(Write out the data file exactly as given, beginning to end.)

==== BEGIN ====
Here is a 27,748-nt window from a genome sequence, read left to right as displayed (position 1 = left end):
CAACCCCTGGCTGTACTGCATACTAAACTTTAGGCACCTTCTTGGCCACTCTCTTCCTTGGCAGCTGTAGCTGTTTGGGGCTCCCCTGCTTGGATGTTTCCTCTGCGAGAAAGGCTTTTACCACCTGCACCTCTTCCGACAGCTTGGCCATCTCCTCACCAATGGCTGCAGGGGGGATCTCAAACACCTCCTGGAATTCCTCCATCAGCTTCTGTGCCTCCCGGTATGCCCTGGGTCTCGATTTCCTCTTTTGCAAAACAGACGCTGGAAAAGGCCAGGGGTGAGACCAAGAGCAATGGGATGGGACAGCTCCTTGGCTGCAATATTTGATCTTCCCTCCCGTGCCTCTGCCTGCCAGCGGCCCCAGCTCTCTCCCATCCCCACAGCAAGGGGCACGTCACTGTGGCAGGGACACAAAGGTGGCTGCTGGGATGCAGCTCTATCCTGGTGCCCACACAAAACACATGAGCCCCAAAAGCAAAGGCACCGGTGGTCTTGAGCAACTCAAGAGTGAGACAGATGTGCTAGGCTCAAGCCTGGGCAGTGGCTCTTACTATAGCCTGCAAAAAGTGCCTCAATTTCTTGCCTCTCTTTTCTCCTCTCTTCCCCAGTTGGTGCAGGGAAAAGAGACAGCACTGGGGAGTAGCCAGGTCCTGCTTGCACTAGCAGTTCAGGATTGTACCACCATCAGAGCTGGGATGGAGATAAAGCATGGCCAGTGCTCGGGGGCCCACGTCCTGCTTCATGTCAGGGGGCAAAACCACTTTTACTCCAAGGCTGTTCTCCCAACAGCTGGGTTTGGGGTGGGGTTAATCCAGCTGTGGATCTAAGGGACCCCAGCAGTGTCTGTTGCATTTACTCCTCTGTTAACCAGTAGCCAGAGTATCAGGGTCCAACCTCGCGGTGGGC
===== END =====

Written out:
Here is a 27,748-nt window from a genome sequence, read left to right as displayed (position 1 = left end):
CAACCCCTGGCTGTACTGCATACTAAACTTTAGGCACCTTCTTGGCCACTCTCTTCCTTGGCAGCTGTAGCTGTTTGGGGCTCCCCTGCTTGGATGTTTCCTCTGCGAGAAAGGCTTTTACCACCTGCACCTCTTCCGACAGCTTGGCCATCTCCTCACCAATGGCTGCAGGGGGGATCTCAAACACCTCCTGGAATTCCTCCATCAGCTTCTGTGCCTCCCGGTATGCCCTGGGTCTCGATTTCCTCTTTTGCAAAACAGACGCTGGAAAAGGCCAGGGGTGAGACCAAGAGCAATGGGATGGGACAGCTCCTTGGCTGCAATATTTGATCTTCCCTCCCGTGCCTCTGCCTGCCAGCGGCCCCAGCTCTCTCCCATCCCCACAGCAAGGGGCACGTCACTGTGGCAGGGACACAAAGGTGGCTGCTGGGATGCAGCTCTATCCTGGTGCCCACACAAAACACATGAGCCCCAAAAGCAAAGGCACCGGTGGTCTTGAGCAACTCAAGAGTGAGACAGATGTGCTAGGCTCAAGCCTGGGCAGTGGCTCTTACTATAGCCTGCAAAAAGTGCCTCAATTTCTTGCCTCTCTTTTCTCCTCTCTTCCCCAGTTGGTGCAGGGAAAAGAGACAGCACTGGGGAGTAGCCAGGTCCTGCTTGCACTAGCAGTTCAGGATTGTACCACCATCAGAGCTGGGATGGAGATAAAGCATGGCCAGTGCTCGGGGGCCCACGTCCTGCTTCATGTCAGGGGGCAAAACCACTTTTACTCCAAGGCTGTTCTCCCAACAGCTGGGTTTGGGGTGGGGTTAATCCAGCTGTGGATCTAAGGGACCCCAGCAGTGTCTGTTGCATTTACTCCTCTGTTAACCAGTAGCCAGAGTATCAGGGTCCAACCTCGCGGTGGGC